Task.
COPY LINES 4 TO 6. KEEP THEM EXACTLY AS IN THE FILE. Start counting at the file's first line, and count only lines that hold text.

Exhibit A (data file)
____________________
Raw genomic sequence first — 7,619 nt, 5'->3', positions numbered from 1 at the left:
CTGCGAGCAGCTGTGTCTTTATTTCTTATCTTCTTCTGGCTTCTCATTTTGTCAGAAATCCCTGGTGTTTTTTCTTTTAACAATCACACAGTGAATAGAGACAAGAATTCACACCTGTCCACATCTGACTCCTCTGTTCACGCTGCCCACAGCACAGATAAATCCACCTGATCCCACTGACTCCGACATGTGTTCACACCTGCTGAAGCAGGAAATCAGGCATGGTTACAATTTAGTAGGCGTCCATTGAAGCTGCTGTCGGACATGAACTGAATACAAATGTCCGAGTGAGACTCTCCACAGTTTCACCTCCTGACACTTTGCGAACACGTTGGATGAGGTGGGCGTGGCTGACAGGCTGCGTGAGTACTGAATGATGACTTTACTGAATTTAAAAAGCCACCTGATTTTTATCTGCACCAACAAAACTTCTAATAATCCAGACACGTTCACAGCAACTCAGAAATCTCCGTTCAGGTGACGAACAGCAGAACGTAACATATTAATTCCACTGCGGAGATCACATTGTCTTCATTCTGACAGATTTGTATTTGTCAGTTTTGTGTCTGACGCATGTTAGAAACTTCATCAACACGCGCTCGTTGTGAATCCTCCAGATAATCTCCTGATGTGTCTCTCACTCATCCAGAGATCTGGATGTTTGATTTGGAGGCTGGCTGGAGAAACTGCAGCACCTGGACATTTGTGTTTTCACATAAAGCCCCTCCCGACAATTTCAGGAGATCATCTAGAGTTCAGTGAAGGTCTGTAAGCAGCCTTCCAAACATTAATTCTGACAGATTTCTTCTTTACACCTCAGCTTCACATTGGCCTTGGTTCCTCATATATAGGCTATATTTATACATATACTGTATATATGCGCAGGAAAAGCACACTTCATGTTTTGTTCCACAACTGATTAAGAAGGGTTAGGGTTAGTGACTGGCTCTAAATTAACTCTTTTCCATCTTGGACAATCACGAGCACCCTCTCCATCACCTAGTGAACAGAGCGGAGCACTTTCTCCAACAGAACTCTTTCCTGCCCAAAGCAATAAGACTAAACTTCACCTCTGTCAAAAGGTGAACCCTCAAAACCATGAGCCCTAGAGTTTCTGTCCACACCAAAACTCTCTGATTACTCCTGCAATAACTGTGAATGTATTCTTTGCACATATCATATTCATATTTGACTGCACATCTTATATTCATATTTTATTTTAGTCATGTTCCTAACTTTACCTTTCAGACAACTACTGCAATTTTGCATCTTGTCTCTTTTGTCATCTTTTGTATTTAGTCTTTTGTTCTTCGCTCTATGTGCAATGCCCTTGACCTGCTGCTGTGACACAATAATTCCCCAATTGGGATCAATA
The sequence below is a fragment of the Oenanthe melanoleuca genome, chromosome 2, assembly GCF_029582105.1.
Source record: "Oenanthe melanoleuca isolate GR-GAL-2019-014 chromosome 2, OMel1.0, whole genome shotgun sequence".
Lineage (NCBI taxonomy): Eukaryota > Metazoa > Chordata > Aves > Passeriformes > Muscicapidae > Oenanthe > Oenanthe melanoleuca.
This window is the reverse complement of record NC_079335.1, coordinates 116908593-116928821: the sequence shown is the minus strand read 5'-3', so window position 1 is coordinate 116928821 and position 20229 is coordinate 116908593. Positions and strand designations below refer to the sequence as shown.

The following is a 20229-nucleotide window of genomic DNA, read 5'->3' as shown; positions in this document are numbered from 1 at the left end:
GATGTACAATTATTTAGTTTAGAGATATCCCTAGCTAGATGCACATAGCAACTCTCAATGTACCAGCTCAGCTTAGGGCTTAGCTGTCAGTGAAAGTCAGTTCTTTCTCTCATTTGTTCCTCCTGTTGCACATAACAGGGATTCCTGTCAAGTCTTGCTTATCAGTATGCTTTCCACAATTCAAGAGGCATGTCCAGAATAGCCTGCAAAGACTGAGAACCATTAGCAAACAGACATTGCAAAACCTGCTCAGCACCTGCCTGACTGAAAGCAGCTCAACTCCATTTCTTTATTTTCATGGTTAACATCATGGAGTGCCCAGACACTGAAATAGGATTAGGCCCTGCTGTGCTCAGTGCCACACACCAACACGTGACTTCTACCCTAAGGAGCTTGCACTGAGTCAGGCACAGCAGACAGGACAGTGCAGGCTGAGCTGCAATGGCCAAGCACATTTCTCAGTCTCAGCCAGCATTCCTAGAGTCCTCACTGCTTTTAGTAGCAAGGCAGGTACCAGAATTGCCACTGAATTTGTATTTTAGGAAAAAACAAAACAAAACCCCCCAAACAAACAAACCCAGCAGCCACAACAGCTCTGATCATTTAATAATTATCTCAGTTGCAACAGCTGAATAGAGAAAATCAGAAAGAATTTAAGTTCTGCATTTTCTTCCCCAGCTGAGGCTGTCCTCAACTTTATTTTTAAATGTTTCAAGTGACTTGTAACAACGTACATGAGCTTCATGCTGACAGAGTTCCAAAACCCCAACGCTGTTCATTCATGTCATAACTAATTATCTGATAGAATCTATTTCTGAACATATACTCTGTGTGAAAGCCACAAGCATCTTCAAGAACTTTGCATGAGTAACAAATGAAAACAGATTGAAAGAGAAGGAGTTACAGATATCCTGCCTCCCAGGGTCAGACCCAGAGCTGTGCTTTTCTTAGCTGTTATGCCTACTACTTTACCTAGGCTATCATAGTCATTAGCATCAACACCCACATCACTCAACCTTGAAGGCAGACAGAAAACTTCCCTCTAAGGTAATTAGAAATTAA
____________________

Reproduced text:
Source record: "Oenanthe melanoleuca isolate GR-GAL-2019-014 chromosome 2, OMel1.0, whole genome shotgun sequence".
Lineage (NCBI taxonomy): Eukaryota > Metazoa > Chordata > Aves > Passeriformes > Muscicapidae > Oenanthe > Oenanthe melanoleuca.
This window is the reverse complement of record NC_079335.1, coordinates 116908593-116928821: the sequence shown is the minus strand read 5'-3', so window position 1 is coordinate 116928821 and position 20229 is coordinate 116908593. Positions and strand designations below refer to the sequence as shown.